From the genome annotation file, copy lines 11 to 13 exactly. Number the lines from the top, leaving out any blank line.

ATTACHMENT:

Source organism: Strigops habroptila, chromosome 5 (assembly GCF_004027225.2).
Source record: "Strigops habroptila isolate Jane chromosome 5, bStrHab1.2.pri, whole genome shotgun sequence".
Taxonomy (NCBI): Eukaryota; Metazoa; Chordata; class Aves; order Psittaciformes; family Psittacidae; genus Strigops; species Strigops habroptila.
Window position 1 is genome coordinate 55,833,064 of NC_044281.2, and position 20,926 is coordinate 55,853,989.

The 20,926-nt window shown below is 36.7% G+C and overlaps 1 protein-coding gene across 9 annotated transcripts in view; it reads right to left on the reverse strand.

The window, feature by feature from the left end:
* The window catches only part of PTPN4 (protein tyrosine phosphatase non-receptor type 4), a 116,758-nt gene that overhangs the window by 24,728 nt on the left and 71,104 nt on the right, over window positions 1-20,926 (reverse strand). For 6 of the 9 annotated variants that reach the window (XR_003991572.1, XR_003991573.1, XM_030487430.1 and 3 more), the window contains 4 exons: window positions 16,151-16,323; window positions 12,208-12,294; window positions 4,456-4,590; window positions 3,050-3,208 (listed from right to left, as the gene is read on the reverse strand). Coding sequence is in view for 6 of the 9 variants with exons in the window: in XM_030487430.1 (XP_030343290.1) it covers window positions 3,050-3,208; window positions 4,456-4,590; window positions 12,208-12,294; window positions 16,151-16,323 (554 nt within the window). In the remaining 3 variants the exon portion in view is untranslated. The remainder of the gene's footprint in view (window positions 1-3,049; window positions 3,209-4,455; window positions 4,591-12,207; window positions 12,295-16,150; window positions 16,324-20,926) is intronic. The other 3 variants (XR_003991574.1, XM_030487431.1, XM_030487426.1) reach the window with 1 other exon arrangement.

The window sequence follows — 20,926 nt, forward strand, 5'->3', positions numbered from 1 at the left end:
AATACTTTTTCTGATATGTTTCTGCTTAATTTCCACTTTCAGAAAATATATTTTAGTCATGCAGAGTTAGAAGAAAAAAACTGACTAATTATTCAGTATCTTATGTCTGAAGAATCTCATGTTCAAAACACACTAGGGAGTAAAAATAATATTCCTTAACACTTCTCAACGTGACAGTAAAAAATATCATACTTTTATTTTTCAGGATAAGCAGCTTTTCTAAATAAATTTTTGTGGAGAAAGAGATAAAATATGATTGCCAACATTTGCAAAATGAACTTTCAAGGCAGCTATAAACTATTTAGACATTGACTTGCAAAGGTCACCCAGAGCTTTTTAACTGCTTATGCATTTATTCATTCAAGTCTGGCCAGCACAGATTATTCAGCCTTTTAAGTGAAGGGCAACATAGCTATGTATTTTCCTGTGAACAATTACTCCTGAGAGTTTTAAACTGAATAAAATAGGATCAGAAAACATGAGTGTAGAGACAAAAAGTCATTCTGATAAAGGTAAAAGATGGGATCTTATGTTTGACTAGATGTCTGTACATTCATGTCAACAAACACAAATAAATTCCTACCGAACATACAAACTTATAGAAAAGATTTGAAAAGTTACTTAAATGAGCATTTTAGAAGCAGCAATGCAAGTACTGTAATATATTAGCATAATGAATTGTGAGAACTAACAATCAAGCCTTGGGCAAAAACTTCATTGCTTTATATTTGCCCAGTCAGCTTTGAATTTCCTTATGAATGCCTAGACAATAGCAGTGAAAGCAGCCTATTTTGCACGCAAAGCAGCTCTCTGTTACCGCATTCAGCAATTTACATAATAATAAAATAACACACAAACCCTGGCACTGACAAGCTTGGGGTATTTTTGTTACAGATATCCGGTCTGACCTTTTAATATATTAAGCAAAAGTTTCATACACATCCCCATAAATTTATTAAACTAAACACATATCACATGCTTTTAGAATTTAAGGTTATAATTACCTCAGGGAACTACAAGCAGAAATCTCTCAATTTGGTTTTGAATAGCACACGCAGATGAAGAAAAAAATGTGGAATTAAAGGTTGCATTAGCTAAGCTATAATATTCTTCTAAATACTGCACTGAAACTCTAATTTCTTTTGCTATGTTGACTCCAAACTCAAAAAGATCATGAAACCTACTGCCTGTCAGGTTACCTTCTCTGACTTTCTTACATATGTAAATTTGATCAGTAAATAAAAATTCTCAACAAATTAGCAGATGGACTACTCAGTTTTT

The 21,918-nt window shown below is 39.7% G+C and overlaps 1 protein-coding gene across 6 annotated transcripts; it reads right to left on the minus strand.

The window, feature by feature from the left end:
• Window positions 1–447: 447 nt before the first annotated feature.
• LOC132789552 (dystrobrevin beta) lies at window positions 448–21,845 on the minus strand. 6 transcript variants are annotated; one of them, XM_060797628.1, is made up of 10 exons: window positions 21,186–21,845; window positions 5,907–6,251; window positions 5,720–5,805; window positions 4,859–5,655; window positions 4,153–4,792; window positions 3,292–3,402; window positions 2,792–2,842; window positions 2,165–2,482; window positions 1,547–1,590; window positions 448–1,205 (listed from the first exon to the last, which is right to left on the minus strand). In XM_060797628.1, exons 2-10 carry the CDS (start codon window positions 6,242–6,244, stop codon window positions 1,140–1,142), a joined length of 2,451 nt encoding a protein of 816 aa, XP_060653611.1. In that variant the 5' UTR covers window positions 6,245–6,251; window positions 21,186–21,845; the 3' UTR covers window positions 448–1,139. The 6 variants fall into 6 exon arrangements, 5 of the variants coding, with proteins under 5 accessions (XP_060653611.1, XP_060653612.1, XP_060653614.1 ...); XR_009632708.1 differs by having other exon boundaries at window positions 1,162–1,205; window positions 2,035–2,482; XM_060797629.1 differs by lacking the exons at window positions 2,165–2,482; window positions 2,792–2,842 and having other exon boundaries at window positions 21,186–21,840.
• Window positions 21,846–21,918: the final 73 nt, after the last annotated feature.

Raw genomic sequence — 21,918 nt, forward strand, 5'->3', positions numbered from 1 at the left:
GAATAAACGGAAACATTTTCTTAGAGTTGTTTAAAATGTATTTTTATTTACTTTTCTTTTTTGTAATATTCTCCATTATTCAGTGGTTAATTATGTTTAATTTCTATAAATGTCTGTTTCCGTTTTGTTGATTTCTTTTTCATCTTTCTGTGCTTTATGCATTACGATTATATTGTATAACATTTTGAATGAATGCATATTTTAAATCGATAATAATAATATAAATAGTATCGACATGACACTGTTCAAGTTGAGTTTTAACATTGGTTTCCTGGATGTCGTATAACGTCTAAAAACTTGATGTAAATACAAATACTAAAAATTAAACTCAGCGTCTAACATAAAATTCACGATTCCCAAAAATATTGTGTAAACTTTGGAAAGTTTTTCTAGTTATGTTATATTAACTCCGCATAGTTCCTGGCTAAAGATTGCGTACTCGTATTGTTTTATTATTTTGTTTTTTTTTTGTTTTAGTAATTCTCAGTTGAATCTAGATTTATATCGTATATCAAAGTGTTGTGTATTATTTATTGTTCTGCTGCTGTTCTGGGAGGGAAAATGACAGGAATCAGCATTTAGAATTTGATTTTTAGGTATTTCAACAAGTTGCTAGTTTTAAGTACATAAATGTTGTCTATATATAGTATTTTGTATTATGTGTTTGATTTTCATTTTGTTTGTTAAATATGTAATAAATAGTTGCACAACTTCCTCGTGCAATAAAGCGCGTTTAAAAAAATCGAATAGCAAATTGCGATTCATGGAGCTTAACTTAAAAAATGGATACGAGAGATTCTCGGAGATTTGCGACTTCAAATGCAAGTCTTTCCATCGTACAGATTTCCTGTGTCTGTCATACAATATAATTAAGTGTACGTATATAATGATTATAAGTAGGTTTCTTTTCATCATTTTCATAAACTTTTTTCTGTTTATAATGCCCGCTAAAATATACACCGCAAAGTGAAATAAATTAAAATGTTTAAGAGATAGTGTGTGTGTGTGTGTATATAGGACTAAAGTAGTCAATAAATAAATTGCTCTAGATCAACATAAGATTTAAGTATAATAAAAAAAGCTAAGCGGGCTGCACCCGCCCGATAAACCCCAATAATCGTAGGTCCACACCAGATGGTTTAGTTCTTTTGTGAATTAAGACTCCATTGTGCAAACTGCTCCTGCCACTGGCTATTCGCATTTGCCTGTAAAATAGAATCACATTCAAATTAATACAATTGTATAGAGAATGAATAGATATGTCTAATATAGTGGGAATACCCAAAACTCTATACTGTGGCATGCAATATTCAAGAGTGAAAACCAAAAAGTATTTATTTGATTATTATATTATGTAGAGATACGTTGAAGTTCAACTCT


The window, feature by feature from the left end:
• Window positions 1–447: 447 nt before the first annotated feature.
• LOC132789552 (dystrobrevin beta) lies at window positions 448–21,845 on the minus strand. 6 transcript variants are annotated; one of them, XM_060797628.1, is made up of 10 exons: window positions 21,186–21,845; window positions 5,907–6,251; window positions 5,720–5,805; window positions 4,859–5,655; window positions 4,153–4,792; window positions 3,292–3,402; window positions 2,792–2,842; window positions 2,165–2,482; window positions 1,547–1,590; window positions 448–1,205 (listed from the first exon to the last, which is right to left on the minus strand). In XM_060797628.1, exons 2-10 carry the CDS (start codon window positions 6,242–6,244, stop codon window positions 1,140–1,142), a joined length of 2,451 nt encoding a protein of 816 aa, XP_060653611.1. In that variant the 5' UTR covers window positions 6,245–6,251; window positions 21,186–21,845; the 3' UTR covers window positions 448–1,139. The 6 variants fall into 6 exon arrangements, 5 of the variants coding, with proteins under 5 accessions (XP_060653611.1, XP_060653612.1, XP_060653614.1 ...); XR_009632708.1 differs by having other exon boundaries at window positions 1,162–1,205; window positions 2,035–2,482; XM_060797629.1 differs by lacking the exons at window positions 2,165–2,482; window positions 2,792–2,842 and having other exon boundaries at window positions 21,186–21,840.